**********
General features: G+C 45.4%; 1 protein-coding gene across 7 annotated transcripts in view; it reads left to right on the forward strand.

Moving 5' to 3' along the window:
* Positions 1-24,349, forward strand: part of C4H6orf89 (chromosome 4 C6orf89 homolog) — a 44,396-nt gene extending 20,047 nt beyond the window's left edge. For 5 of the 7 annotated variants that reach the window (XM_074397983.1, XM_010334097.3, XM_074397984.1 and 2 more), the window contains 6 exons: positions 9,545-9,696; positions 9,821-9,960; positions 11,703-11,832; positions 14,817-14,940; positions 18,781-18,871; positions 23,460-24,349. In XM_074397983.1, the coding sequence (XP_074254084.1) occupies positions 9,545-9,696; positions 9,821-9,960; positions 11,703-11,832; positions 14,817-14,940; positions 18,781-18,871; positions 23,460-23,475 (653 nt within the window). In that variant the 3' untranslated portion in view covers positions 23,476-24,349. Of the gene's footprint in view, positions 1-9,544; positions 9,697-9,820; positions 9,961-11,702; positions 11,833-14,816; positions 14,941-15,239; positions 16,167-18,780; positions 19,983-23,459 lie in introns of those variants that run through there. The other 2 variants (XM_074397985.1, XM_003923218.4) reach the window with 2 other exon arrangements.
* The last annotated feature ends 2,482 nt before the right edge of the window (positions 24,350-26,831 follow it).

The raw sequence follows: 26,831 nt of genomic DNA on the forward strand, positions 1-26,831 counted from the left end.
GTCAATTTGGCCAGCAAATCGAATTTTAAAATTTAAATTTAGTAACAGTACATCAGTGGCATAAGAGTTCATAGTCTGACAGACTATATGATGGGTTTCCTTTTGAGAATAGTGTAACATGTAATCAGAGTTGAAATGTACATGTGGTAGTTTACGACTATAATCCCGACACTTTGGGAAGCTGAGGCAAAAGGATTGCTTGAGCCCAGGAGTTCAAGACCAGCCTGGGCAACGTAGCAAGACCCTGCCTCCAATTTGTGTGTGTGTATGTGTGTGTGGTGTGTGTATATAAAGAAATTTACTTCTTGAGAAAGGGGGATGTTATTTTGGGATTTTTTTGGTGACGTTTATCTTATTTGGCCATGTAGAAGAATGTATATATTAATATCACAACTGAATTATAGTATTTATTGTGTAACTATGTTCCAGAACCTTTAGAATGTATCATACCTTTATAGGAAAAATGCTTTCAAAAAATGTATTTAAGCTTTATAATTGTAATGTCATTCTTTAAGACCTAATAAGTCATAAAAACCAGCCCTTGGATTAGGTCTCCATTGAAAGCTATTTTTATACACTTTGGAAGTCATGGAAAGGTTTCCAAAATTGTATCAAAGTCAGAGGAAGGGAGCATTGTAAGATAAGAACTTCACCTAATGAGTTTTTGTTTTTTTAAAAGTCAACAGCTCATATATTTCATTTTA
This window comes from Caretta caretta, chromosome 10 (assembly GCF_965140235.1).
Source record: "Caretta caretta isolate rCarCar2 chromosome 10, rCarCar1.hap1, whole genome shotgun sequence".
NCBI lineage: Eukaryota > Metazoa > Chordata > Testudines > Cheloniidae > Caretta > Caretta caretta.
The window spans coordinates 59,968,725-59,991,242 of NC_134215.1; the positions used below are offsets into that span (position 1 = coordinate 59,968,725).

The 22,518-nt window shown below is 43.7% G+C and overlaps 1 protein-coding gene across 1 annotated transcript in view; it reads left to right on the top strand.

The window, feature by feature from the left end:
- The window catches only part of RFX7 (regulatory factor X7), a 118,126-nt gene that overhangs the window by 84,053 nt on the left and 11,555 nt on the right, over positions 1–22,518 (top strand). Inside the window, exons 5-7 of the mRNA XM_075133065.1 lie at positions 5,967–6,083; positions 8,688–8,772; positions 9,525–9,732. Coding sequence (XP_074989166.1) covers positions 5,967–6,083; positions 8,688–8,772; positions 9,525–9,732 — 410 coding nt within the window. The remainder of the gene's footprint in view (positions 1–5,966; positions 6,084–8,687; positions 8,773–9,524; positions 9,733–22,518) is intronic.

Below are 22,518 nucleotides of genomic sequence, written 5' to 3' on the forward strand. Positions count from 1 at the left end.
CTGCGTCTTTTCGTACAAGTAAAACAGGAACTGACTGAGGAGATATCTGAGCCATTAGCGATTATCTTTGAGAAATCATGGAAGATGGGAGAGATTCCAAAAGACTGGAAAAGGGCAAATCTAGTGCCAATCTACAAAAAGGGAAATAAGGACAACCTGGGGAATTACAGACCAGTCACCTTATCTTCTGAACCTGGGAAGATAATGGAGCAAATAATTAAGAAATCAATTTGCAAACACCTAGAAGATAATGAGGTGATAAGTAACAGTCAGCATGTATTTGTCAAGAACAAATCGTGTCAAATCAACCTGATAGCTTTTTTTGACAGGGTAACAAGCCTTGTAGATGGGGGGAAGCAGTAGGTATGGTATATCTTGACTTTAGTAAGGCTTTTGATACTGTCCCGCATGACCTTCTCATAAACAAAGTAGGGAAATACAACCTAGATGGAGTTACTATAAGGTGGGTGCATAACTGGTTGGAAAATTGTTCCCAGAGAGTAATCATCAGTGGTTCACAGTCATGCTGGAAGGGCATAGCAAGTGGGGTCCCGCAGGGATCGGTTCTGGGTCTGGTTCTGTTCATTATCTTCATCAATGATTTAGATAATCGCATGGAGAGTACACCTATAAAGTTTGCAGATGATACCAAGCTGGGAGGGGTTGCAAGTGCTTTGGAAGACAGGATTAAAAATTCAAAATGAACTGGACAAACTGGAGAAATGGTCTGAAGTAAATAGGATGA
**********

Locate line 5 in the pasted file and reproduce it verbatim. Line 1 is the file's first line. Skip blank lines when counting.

The raw sequence follows: 26,831 nt of genomic DNA on the forward strand, positions 1-26,831 counted from the left end.